Senior reflection: Four musical years at ARHS

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Senior reflection: Four musical years at ARHS

submitted Jen Piekarz

submitted Jen Piekarz

submitted Jen Piekarz

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I could never be a music teacher. Ever since middle school, I have had this strange fear that I would end up teaching music to a bunch of students and hating my life. Thankfully, I plan on majoring in Communications, so somehow resulting as a music teacher would be a stretch.

Freshman year, I contemplated every day whether I should quit chorus because I was terrified of the intensity that Mrs. Waters gave off. Needless to say, it was a stark contrast to the experiences I had with the ever-patient, relaxed middle school teachers.

With my voice trembling, I somehow made it into the female a capella group, Ladies First. I started to actually connect with people who had similar interests and performed at wonderful events and showcases.

By the end of freshman year, I decided that as much as I disliked freshman chorus, being able to sing in Ladies First was worth the pain of enduring that class.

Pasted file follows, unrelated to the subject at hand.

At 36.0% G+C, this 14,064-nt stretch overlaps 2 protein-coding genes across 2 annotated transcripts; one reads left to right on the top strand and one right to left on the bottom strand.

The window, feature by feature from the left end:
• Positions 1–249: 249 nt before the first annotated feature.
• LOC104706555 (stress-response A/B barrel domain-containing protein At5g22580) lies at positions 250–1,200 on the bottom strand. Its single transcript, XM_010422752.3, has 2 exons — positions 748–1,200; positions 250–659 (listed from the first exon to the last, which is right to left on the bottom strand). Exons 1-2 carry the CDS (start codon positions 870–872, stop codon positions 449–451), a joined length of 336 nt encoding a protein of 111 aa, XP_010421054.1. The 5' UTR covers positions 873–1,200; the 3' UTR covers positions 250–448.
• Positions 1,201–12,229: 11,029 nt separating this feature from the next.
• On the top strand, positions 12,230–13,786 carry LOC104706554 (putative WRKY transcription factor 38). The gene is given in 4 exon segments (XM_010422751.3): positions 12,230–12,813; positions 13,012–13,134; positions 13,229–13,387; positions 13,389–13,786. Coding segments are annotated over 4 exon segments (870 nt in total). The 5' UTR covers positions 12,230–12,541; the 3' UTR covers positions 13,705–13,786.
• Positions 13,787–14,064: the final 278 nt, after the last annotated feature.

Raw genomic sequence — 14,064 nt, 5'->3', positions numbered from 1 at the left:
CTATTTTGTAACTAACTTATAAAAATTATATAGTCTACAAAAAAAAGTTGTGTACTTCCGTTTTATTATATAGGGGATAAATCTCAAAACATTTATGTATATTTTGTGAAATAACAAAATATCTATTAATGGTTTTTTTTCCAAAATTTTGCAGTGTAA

Junior year came with my acceptance into another a capella group, Algoncapella. This gave me another outlet to experiment and make even more friends with similar interests. Also, to clear things up, there isn’t any beef between the a capella groups.

This year, I was the co-leader of Ladies First, which became my main outlet for all of the music theory taught by Mr. Vincent during my sophomore year.

Being part of an all-female music group throughout high school has been empowering. Over the past four years, I have experienced extreme growth in the strength and talent in my peers. I have watched these young women struggle with parts or arrangements and work for countless hours, determined to make the performance their best. They truly inspire me.

Although my patience and stress intake have been tested through this position, I would not have traded it for the world. Seeing these individuals transform has been so rewarding. Maybe being a music teacher wouldn’t be so bad after all.

I know now that Mrs. Waters’ passion for her students’ success is what drives her teaching style; in fact, I have looked forward to going to chorus every day this year. While my high school career is ending, I will forever carry the experiences and knowledge I have gained by being apart of Algonquin’s music program. Had I dropped out of chorus freshman year, I would not be the same person I am today.

 

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